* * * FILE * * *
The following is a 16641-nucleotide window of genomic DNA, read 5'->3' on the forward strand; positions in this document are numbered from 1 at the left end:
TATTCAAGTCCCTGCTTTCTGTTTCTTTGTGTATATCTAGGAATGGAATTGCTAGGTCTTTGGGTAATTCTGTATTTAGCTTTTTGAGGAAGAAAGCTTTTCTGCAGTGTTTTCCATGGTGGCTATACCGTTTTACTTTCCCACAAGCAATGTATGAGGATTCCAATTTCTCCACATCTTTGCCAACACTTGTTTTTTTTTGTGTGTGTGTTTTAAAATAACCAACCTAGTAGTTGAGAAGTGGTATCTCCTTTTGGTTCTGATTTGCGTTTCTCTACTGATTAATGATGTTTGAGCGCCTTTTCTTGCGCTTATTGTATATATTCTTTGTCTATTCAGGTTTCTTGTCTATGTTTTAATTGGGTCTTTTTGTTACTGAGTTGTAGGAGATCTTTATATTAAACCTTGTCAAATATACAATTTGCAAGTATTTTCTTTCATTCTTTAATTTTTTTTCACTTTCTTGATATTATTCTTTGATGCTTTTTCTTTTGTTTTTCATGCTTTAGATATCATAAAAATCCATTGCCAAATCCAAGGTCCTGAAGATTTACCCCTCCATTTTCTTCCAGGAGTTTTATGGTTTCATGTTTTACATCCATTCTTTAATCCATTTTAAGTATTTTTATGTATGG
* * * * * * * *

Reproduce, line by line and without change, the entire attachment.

The following is a 16641-nucleotide window of genomic DNA, read 5'->3' on the forward strand; positions in this document are numbered from 1 at the left end:
TATTCAAGTCCCTGCTTTCTGTTTCTTTGTGTATATCTAGGAATGGAATTGCTAGGTCTTTGGGTAATTCTGTATTTAGCTTTTTGAGGAAGAAAGCTTTTCTGCAGTGTTTTCCATGGTGGCTATACCGTTTTACTTTCCCACAAGCAATGTATGAGGATTCCAATTTCTCCACATCTTTGCCAACACTTGTTTTTTTTTGTGTGTGTGTTTTAAAATAACCAACCTAGTAGTTGAGAAGTGGTATCTCCTTTTGGTTCTGATTTGCGTTTCTCTACTGATTAATGATGTTTGAGCGCCTTTTCTTGCGCTTATTGTATATATTCTTTGTCTATTCAGGTTTCTTGTCTATGTTTTAATTGGGTCTTTTTGTTACTGAGTTGTAGGAGATCTTTATATTAAACCTTGTCAAATATACAATTTGCAAGTATTTTCTTTCATTCTTTAATTTTTTTTCACTTTCTTGATATTATTCTTTGATGCTTTTTCTTTTGTTTTTCATGCTTTAGATATCATAAAAATCCATTGCCAAATCCAAGGTCCTGAAGATTTACCCCTCCATTTTCTTCCAGGAGTTTTATGGTTTCATGTTTTACATCCATTCTTTAATCCATTTTAAGTATTTTTATGTATGG